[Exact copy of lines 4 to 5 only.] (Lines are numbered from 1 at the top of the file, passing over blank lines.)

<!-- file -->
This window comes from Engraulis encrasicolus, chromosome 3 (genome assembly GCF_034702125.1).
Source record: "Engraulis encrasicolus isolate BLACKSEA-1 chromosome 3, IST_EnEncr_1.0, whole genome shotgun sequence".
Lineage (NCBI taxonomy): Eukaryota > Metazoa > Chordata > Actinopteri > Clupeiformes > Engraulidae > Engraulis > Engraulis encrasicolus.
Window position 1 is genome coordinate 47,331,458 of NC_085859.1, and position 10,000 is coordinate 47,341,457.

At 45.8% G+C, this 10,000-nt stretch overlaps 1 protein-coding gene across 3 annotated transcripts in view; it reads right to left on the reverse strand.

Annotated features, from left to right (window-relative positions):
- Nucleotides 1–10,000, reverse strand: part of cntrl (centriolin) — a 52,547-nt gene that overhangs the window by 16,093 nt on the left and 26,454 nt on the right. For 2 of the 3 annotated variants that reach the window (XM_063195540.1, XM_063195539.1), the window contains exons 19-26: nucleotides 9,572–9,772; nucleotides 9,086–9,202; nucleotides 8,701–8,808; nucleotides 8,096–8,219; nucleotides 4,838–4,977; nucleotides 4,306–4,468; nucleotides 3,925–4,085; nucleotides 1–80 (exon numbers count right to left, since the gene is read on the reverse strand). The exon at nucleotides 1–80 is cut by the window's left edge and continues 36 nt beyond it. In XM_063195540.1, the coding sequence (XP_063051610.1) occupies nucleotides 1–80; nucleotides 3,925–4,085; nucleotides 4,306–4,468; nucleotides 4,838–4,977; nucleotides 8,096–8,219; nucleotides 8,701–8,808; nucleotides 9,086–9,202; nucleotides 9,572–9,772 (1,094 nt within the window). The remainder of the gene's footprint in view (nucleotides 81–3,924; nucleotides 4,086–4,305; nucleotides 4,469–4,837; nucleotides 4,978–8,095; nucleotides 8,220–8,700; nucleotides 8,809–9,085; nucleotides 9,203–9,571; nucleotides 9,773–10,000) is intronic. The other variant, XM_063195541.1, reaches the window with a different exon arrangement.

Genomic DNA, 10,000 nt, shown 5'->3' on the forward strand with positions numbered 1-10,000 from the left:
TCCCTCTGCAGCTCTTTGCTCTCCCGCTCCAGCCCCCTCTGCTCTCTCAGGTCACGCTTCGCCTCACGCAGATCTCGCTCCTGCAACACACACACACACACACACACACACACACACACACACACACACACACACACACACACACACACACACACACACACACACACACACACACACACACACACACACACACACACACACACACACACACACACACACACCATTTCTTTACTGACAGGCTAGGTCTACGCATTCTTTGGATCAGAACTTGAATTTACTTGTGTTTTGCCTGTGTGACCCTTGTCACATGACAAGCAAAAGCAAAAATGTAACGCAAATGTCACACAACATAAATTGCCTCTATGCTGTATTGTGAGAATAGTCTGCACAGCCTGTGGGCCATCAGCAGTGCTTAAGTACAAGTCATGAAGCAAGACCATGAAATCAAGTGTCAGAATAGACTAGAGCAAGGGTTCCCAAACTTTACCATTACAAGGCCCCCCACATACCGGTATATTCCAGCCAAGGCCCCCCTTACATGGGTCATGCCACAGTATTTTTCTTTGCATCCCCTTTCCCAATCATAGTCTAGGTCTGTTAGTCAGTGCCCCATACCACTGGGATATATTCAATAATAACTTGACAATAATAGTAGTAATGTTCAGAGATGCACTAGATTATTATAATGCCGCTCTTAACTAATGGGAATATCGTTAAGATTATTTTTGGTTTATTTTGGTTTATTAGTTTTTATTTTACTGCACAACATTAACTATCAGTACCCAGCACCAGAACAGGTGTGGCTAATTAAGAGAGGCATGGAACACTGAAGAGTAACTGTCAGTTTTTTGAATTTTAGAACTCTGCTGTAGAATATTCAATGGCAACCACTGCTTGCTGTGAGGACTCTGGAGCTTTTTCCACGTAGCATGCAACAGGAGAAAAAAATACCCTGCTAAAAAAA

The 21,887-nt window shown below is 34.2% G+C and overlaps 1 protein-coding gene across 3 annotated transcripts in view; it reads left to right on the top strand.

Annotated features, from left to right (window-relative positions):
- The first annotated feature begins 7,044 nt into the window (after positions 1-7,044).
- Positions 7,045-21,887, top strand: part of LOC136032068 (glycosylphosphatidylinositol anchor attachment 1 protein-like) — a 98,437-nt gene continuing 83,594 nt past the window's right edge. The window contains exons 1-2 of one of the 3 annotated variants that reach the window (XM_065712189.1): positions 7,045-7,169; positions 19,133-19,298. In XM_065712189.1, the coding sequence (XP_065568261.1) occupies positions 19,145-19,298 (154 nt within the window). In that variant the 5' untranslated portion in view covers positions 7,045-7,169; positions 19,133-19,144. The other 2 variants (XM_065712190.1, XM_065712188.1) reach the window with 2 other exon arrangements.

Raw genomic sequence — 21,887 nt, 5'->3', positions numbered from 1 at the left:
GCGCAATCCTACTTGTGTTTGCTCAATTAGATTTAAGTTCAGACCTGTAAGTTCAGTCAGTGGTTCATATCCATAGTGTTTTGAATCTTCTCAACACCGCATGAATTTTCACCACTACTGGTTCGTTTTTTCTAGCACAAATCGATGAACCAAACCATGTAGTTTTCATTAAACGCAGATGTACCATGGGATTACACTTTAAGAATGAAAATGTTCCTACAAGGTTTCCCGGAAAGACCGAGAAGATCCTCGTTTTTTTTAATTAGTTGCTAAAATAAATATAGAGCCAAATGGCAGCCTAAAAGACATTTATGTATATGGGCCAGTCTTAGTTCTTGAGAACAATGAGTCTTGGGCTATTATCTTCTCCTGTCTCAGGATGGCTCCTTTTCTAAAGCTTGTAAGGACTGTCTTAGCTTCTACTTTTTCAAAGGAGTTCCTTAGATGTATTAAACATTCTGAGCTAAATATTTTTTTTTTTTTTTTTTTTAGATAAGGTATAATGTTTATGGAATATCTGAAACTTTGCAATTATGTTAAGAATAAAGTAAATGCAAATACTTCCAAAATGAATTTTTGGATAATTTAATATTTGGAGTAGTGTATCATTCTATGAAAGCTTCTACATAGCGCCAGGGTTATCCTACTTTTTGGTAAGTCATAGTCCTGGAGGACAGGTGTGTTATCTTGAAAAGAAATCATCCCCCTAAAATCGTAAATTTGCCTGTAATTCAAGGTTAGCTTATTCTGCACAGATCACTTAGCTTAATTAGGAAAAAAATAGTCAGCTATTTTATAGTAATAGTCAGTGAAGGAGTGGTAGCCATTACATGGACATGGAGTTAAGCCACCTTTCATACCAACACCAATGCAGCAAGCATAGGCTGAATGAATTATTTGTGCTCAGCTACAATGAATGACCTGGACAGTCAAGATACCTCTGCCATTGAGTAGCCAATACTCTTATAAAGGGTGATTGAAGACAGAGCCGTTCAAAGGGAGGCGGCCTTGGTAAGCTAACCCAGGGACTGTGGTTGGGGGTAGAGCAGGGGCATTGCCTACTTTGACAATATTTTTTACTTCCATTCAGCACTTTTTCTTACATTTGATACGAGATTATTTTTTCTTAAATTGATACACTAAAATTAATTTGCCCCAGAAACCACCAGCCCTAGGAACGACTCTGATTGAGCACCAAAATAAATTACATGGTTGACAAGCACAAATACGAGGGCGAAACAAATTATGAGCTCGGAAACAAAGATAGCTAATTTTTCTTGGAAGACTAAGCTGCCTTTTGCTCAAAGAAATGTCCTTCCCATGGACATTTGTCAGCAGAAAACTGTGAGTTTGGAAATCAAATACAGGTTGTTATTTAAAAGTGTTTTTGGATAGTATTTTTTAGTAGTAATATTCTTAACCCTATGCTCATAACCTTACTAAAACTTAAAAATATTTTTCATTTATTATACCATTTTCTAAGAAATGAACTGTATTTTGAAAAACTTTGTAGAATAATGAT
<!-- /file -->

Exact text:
Window position 1 is genome coordinate 47,331,458 of NC_085859.1, and position 10,000 is coordinate 47,341,457.

At 45.8% G+C, this 10,000-nt stretch overlaps 1 protein-coding gene across 3 annotated transcripts in view; it reads right to left on the reverse strand.